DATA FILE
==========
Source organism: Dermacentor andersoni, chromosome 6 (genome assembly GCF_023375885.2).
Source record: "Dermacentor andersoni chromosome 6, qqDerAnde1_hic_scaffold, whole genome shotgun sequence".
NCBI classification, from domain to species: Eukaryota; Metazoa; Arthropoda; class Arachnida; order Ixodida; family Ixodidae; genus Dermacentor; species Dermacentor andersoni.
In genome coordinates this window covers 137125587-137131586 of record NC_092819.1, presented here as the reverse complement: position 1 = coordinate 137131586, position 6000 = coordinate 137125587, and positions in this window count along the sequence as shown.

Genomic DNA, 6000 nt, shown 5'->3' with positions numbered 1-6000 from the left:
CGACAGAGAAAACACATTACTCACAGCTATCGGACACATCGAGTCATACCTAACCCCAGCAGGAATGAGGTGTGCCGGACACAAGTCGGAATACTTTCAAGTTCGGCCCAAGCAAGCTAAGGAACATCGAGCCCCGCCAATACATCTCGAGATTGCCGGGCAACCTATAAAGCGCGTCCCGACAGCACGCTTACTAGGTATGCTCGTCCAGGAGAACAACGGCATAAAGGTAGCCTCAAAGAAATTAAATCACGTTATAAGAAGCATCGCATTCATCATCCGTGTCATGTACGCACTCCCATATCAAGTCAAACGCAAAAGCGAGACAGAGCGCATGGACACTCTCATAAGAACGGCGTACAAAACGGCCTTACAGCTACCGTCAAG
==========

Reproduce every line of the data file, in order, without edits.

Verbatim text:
Source organism: Dermacentor andersoni, chromosome 6 (genome assembly GCF_023375885.2).
Source record: "Dermacentor andersoni chromosome 6, qqDerAnde1_hic_scaffold, whole genome shotgun sequence".
NCBI classification, from domain to species: Eukaryota; Metazoa; Arthropoda; class Arachnida; order Ixodida; family Ixodidae; genus Dermacentor; species Dermacentor andersoni.
In genome coordinates this window covers 137125587-137131586 of record NC_092819.1, presented here as the reverse complement: position 1 = coordinate 137131586, position 6000 = coordinate 137125587, and positions in this window count along the sequence as shown.

Genomic DNA, 6000 nt, shown 5'->3' with positions numbered 1-6000 from the left:
CGACAGAGAAAACACATTACTCACAGCTATCGGACACATCGAGTCATACCTAACCCCAGCAGGAATGAGGTGTGCCGGACACAAGTCGGAATACTTTCAAGTTCGGCCCAAGCAAGCTAAGGAACATCGAGCCCCGCCAATACATCTCGAGATTGCCGGGCAACCTATAAAGCGCGTCCCGACAGCACGCTTACTAGGTATGCTCGTCCAGGAGAACAACGGCATAAAGGTAGCCTCAAAGAAATTAAATCACGTTATAAGAAGCATCGCATTCATCATCCGTGTCATGTACGCACTCCCATATCAAGTCAAACGCAAAAGCGAGACAGAGCGCATGGACACTCTCATAAGAACGGCGTACAAAACGGCCTTACAGCTACCGTCAAG